ConocoPhillips (NYSE:COP) recently unveiled its 2019 operating plan, which has many similarities to this year's strategy. Two central themes shine through: the company will remain disciplined when it comes to capital spending while continuing to return a meaningful portion of its cash flow to investors. That dual approach has the company well positioned to navigate next year's oil market.
Keeping the budget flat
ConocoPhillips set its 2019 capital budget at $6.1 billion, which is flat with this year's spending plan, though ConocoPhillips did initially expect to invest $5.5 billion during 2018 but increased its budget twice along the way. At next year's spending level, ConocoPhillips can generate free cash flow as long as oil is above $40 a barrel.
That's a slightly more conservative approach than fellow oil producer Anadarko Petroleum (NYSE:APC). While Anadarko is reducing its capital budget from last year's level, that's mainly because it's selling its midstream assets. Otherwise Anadarko's investments in new wells are increasing slightly while its capital plan balances the cash flows it expects to produce at $50 a barrel.
ConocoPhillips plans on investing roughly half its capital into the lower 48 states, which is flat with last year's plan. Most of the money will go into drilling new wells in the Eagle Ford, Bakken, and Delaware Basin. However, the company also expects to drill some test wells in the Louisiana Austin Chalk.
Meanwhile, the company intends to spend $1.2 billion, or 20% of its capital, in Alaska, an increase from $900 million last year. That's because the oil giant recently sanctioned a new project in the state and should soon complete a transaction to bolster its interest in a key oil field. Finally, the company plans to spread the rest of its capital around the world to drill test wells in an emerging Canadian shale play and develop offshore oil and gas fields in the UK and Norway, as well as new projects in Australia, China, Malaysia, and Indonesia. These investments should enable ConocoPhillips to produce between 1.3 to 1.35 million barrels of oil equivalent per day in 2019, an increase of about 5% from 2018's average.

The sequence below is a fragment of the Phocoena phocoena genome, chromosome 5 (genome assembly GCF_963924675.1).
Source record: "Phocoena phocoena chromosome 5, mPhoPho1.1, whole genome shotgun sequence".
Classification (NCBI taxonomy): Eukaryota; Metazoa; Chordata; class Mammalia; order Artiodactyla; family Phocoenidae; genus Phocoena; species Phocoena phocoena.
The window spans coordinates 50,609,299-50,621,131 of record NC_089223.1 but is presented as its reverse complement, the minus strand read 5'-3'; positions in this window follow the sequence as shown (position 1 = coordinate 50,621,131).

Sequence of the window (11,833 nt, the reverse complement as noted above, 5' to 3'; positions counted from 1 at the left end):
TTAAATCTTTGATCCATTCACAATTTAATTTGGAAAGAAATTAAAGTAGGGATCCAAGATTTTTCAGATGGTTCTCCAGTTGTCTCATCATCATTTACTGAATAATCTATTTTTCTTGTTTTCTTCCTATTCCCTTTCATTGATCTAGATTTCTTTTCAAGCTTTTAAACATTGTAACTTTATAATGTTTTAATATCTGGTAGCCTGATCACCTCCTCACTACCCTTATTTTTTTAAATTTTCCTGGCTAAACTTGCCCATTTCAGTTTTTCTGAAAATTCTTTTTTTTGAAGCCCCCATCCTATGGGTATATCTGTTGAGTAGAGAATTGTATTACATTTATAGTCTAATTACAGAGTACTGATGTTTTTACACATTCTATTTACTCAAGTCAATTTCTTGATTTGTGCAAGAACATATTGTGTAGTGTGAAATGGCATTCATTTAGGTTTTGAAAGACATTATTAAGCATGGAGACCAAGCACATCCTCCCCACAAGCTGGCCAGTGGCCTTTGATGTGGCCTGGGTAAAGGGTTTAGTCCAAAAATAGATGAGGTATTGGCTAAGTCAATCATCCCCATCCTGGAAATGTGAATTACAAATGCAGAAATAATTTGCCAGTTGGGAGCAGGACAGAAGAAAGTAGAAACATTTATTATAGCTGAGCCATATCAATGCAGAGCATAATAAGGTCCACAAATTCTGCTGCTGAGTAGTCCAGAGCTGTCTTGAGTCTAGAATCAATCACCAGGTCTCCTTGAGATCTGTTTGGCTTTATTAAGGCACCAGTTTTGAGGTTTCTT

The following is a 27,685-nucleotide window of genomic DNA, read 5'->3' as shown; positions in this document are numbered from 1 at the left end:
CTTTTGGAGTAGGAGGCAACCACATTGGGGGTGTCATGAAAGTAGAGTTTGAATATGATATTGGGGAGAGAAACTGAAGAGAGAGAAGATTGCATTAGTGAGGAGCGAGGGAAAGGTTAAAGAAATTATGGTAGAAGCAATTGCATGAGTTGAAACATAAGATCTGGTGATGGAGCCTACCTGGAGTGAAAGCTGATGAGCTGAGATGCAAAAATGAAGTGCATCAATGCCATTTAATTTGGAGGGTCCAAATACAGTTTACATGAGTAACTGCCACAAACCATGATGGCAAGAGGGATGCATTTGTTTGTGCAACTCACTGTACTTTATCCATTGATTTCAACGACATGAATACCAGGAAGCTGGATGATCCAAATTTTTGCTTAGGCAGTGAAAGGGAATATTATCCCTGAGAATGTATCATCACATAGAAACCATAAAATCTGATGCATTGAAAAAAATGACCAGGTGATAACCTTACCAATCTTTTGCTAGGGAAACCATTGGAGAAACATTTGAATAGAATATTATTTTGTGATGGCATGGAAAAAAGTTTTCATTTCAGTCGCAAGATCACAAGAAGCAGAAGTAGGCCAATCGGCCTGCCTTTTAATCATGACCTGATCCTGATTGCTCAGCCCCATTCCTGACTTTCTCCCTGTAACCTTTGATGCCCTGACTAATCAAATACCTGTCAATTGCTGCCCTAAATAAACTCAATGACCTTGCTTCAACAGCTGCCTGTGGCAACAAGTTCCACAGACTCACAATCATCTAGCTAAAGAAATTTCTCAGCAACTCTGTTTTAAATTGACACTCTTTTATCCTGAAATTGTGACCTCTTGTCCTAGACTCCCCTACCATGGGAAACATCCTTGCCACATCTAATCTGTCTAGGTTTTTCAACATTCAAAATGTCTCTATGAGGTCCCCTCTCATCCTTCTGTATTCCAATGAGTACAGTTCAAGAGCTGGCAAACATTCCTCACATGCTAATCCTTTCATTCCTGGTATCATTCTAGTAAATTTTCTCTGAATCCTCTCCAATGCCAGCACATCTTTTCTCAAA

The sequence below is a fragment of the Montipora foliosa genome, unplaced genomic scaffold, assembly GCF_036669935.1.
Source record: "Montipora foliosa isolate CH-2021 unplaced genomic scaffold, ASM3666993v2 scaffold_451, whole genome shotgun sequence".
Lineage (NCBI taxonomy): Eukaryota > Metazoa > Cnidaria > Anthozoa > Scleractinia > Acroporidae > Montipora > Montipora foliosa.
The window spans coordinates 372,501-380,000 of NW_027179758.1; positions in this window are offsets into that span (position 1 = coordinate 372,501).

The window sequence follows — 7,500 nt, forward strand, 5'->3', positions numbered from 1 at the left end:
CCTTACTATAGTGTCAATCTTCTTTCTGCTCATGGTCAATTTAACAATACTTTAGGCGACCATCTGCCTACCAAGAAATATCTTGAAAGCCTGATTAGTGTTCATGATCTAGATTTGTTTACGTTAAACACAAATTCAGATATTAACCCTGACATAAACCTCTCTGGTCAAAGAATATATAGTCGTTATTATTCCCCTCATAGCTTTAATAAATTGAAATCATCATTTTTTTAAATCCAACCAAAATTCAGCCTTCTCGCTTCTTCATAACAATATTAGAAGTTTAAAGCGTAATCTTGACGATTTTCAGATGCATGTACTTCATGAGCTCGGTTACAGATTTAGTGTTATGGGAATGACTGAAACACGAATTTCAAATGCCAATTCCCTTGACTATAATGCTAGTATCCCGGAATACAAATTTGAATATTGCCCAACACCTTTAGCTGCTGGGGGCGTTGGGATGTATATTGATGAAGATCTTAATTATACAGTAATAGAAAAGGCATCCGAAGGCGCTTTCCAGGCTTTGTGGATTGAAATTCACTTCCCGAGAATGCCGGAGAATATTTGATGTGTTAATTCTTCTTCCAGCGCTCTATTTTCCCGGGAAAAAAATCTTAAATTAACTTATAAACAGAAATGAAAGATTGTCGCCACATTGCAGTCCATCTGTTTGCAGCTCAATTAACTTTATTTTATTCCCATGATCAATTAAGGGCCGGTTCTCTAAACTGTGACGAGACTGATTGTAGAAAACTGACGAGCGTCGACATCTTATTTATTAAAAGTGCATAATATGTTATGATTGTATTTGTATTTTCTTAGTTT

Allocating the excess
As mentioned earlier, ConocoPhillips's 2018 plan will generate excess cash flow above $40 a barrel. That low oil price breakeven level means that the company is on track to produce significant free cash flow at current oil prices, which are above $50.
The company plans to return all this excess cash, and then some, to its investors, aiming to pay its recently increased dividend as well as buy back up to $3 billion in stock. Those rates imply that the company would return about 50% of its cash flow to shareholders next year, assuming oil averages $50 a barrel. The company can afford to do that because it ended the third quarter with $4.8 billion in cash on its balance sheet. That gives it a nice cushion should oil prices tumble in 2019.
ConocoPhillips's share buyback plan has the potential to move the needle for investors. Given the current share price, the company could retire enough stock to grow its production per debt-adjusted share (which also takes into account changes in debt level) by 8% in 2019. That's a solid growth rate for a company of its size.
Well positioned for whatever happens in the oil market
ConocoPhillips's efforts to reduce costs over the years have enabled the company to build a business that can thrive at lower oil prices. That's evident from the company's 2019 operating plan, which will see it invest capital to grow production while sending a significant amount of money back to investors. That balanced approach should enable the company to prosper no matter what happens to oil prices in the coming year.